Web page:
Say No to Syrian RefugeesAnd Canadians must tell it to Ottawa. Canada today finds herself once again under pressure from a powerful patron to fight in another futile military adventure.  Once again, as has been the case in the past wars of the US and the UK, Canada is ambivalent, going along reluctantly. Her new government has promised to end Canadian air strikes but that has not yet happened and there is pressure to renege. The government, as many past governments have, is seeking alternative activities to support the US. But the military mindset still dominates.  Yet there is hope. Unlike cowardly US governor’s, Canada’s leadership has welcomed Syrian refugees. That is a good start, but it makes no sense to continue helping to create new ones.  I will no doubt have strong disagreements with newly elected Prime Minister Justin Trudeau. I already do.  But he has expressed a desire to commit more resources to humanitarian projects. I urge my fellow Canadians to express their support at this critical time.

War doesn’t work— and it costs money

It is quite clear that no one can raise awareness and spur action about the plight of civilians through emotional appeals to our humane instincts.  SPCA ads showing the half-starved dog pacing the pen and looking up with pleading eyes may be a somewhat effective fund raising tool.  Ads showing a small child holding a bowl of gruel, with flies gathering on her face may lead to some help.  Both appeals are worthwhile. But emotional appeals have limits and will work only marginally well to save some dogs and some children from abuse and death.  Also, unlike refugees, the dog and the little girl are not competing against a propaganda message that they are somehow a threat to the God-fearing citizens of Alabama.  Individual stories are important, to be sure I will use a story of human tragedy in the next post.   But in truth, most of us really don’t care.  We are simply unable to picture our own children blown apart, drowning, or at best making it to a squalid refugee camp.  It is ending the reliance on war, not $19 a month to the Christian Children’s Fund that will save innocent civilians.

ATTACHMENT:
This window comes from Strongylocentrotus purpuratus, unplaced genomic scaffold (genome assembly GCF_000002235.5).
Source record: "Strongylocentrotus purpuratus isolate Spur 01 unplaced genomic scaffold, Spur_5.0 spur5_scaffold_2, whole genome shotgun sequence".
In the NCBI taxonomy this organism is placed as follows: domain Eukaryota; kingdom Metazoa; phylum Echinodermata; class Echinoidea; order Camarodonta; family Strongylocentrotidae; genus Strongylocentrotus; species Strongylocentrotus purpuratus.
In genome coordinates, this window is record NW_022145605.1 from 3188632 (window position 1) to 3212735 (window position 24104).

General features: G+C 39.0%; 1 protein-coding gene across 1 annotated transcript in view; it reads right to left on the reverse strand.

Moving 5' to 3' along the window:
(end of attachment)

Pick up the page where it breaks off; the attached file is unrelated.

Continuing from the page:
The most effective means of making this point may be through a good old capitalist cold-blooded cost-benefit analysis.  Let’s start with WWI. Remember, the war that would make the world safe for democracy? That’s the one that we will see legitimize killing civilians. It also gave the world the guidebook for production of fear propaganda. 2016 is the 100th anniversary of the year that conflict should have been recognized for the petty imperial contest it was and halted.  Instead, it is likely to be another year when its tragic legacy is celebrated.

US Military PolicyMore than 50 years ago, Abraham Maslow captured the essence of western foreign policy:  If all you have is a hammer, everything looks like a nail. He might have said that yesterday.  It seems that all that vaunted democracy can produce is leaders, covered by an equally unimaginative media, who ponderously ponder whether ISIS can be bombed into submission or whether it will require that tedious cliché, “boots on the ground” and if so, whose boots?  That’s it. That’s all they’ve got. To the current wielder of the world’s biggest hammer, everything indeed looks like a nail.  In the Middle East and Afghanistan however, the exercise is not carpentry but is instead a giant game of whack-a-mole.  And so, civilians continue to die.

What if we evaluated this policy from a business perspective? Picture, if you will, an all-powerful corporation. The board is meeting in 1918, the year WWI ended, to fashion corporate policy for achieving the company’s goal:  The safety of citizens in western nations. The chair: